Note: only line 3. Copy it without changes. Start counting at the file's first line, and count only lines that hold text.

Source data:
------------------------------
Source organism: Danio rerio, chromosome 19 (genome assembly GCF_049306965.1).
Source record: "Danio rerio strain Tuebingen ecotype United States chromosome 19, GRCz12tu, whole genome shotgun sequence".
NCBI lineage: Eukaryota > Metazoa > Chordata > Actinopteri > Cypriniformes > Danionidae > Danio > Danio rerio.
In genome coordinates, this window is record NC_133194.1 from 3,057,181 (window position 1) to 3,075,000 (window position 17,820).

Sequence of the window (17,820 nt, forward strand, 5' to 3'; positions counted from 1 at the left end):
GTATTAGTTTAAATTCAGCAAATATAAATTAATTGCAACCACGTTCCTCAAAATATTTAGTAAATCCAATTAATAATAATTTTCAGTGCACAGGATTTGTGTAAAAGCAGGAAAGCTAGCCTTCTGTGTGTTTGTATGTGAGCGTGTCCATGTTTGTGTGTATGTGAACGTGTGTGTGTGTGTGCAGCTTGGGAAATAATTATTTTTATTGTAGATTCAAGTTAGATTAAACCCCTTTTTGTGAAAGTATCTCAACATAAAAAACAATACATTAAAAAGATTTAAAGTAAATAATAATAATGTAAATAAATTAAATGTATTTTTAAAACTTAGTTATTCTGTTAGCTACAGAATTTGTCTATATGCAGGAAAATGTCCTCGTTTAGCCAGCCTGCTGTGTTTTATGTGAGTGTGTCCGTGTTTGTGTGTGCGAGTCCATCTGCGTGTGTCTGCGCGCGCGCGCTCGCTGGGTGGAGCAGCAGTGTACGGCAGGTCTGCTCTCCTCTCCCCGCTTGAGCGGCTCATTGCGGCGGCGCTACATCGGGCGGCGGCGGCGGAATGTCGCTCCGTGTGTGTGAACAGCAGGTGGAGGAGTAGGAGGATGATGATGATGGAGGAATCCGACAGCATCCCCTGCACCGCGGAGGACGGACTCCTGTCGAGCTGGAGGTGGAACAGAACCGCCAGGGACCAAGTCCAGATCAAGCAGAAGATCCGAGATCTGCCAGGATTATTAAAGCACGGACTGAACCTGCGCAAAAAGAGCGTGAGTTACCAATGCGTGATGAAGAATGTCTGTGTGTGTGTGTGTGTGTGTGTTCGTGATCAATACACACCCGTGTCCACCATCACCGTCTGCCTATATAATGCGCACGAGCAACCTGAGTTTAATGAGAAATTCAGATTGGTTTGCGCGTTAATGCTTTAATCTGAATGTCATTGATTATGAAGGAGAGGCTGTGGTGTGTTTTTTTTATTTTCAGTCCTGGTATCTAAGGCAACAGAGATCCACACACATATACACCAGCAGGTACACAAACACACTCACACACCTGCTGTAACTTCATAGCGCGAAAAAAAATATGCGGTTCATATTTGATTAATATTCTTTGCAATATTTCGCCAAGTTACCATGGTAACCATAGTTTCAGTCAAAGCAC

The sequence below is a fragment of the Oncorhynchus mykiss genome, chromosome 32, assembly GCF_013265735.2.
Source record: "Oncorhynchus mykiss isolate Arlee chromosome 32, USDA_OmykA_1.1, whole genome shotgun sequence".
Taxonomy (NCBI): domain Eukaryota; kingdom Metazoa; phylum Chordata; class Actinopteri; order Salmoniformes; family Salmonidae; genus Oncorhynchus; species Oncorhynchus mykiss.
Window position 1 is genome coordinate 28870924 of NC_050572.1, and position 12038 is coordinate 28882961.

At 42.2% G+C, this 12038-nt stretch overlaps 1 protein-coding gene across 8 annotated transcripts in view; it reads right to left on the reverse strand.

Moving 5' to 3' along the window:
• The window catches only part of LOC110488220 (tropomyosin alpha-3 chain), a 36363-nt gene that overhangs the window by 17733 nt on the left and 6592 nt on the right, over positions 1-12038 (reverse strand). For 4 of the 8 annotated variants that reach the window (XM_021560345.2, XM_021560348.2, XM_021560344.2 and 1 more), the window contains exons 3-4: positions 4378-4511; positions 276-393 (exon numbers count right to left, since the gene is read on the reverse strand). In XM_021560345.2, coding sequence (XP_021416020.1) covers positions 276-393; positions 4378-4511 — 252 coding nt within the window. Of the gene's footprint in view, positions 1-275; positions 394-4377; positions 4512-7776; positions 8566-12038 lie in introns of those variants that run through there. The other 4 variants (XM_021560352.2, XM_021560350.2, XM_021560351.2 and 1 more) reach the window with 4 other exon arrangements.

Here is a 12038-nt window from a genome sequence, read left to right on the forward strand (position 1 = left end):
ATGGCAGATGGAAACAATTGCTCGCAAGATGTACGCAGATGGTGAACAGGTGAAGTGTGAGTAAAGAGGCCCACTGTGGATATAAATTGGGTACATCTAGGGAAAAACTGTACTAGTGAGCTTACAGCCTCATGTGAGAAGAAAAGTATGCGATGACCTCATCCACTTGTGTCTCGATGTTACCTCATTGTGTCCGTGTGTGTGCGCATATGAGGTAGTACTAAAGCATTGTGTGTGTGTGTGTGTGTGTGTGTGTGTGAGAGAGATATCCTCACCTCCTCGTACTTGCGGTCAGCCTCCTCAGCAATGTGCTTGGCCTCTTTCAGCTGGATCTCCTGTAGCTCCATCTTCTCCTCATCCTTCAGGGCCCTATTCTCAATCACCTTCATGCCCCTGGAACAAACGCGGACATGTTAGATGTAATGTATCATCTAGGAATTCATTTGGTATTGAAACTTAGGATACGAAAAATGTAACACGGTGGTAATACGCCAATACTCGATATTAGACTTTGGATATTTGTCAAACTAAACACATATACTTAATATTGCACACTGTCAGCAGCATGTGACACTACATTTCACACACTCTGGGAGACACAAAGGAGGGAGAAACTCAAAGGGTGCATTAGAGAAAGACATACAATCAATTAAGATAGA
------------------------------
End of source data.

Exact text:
NCBI lineage: Eukaryota > Metazoa > Chordata > Actinopteri > Cypriniformes > Danionidae > Danio > Danio rerio.